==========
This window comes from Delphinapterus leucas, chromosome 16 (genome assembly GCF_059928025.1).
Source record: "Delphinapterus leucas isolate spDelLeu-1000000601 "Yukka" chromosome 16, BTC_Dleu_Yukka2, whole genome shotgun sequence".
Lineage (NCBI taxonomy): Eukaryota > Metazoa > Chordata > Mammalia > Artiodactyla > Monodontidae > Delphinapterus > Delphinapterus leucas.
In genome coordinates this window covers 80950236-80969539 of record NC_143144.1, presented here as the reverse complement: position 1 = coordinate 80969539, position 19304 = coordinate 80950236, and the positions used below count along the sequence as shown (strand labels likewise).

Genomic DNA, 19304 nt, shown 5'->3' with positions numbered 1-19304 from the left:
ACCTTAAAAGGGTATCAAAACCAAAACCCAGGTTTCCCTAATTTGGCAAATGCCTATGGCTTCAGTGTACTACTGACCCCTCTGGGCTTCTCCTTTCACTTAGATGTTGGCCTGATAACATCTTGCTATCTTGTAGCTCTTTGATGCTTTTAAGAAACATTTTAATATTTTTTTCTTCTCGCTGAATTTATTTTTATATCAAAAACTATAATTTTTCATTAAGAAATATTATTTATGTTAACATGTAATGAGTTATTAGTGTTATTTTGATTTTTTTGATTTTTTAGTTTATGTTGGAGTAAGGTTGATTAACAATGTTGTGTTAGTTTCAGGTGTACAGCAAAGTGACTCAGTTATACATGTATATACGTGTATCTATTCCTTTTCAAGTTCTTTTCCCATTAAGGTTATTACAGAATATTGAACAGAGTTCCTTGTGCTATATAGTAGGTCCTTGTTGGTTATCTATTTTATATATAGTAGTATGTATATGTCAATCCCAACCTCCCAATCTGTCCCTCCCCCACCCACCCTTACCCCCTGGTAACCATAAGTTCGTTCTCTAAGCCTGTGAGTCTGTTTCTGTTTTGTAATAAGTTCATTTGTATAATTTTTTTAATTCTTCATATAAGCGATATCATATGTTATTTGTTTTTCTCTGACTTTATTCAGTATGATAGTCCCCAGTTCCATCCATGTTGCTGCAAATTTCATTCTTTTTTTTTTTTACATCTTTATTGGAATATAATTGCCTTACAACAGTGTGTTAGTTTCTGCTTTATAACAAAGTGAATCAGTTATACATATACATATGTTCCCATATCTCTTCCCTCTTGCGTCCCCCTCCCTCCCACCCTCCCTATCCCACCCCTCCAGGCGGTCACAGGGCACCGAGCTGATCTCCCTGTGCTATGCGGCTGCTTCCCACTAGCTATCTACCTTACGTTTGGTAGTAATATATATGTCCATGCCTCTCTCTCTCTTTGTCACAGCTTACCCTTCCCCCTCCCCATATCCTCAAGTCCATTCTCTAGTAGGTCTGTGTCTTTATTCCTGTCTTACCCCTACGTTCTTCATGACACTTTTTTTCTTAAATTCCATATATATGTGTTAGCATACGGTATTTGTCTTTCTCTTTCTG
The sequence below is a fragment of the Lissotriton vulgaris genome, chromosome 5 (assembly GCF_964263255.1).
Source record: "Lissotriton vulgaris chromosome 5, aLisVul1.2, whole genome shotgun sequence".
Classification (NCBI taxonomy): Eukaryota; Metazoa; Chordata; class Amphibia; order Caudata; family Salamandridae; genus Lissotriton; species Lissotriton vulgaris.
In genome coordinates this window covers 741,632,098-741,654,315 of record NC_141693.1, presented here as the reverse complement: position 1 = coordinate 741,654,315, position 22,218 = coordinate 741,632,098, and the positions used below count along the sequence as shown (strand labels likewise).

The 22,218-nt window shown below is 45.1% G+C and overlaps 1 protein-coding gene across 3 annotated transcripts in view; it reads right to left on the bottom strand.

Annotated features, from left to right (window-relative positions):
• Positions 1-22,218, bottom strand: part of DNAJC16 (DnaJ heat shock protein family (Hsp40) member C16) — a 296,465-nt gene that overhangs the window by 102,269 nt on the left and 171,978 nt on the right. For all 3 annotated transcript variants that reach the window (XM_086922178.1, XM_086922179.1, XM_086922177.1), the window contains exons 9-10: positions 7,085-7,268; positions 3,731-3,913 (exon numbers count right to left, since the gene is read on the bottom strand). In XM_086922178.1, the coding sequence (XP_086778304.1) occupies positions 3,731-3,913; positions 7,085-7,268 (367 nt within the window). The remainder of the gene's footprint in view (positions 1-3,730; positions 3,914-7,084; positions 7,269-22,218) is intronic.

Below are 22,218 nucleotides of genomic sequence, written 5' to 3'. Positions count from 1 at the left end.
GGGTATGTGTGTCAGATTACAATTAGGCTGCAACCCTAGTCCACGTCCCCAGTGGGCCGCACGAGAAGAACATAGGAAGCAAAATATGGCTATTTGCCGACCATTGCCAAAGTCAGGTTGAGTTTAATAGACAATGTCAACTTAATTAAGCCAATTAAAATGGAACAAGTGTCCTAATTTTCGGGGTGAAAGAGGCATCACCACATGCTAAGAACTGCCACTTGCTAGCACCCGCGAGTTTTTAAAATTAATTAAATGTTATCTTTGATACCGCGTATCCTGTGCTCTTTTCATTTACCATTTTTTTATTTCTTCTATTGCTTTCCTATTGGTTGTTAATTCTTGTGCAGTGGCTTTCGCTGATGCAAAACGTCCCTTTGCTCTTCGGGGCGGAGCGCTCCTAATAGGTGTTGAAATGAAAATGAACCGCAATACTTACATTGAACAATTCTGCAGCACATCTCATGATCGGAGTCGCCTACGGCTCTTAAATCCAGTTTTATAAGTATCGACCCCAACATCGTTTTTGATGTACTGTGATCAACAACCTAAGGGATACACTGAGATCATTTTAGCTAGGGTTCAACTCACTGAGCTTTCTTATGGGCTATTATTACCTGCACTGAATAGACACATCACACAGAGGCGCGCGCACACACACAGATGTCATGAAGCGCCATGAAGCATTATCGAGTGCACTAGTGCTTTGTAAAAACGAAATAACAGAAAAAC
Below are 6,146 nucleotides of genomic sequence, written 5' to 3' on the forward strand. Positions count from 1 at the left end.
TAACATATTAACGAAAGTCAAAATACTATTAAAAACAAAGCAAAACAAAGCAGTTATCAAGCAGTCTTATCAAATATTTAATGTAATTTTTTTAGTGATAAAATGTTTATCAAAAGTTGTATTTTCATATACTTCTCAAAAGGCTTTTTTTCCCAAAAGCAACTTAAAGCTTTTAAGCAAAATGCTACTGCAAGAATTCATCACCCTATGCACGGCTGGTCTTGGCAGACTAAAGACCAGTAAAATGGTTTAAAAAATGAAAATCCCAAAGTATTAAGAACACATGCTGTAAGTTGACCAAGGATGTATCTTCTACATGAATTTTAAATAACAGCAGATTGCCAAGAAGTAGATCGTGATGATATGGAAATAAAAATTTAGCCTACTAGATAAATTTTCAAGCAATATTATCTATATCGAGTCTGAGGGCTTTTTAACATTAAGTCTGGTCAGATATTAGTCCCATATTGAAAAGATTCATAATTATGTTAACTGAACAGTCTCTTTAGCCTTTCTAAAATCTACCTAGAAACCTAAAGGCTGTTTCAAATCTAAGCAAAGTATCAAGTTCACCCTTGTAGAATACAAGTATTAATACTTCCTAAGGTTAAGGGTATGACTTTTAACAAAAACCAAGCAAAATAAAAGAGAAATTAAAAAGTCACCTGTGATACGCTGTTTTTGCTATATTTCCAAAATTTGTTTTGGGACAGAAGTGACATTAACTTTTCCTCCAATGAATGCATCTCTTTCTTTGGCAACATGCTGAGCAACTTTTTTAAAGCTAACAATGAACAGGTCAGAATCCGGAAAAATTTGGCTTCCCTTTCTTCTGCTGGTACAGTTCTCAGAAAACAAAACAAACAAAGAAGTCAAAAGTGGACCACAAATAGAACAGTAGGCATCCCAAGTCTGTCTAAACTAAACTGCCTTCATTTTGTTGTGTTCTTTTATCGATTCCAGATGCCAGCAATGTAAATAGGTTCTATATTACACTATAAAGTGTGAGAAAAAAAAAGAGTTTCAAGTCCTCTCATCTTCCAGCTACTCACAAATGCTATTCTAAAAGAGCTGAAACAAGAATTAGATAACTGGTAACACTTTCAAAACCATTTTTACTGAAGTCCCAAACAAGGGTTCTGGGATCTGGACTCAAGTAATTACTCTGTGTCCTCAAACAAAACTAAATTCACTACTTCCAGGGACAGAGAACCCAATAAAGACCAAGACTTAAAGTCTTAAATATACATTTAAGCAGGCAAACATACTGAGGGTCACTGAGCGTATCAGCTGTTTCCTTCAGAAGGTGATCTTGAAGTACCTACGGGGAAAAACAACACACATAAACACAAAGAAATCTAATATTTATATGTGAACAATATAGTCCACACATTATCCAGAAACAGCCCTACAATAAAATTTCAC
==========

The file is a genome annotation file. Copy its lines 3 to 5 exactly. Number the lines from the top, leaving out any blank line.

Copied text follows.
Lineage (NCBI taxonomy): Eukaryota > Metazoa > Chordata > Mammalia > Artiodactyla > Monodontidae > Delphinapterus > Delphinapterus leucas.
In genome coordinates this window covers 80950236-80969539 of record NC_143144.1, presented here as the reverse complement: position 1 = coordinate 80969539, position 19304 = coordinate 80950236, and the positions used below count along the sequence as shown (strand labels likewise).

Genomic DNA, 19304 nt, shown 5'->3' with positions numbered 1-19304 from the left: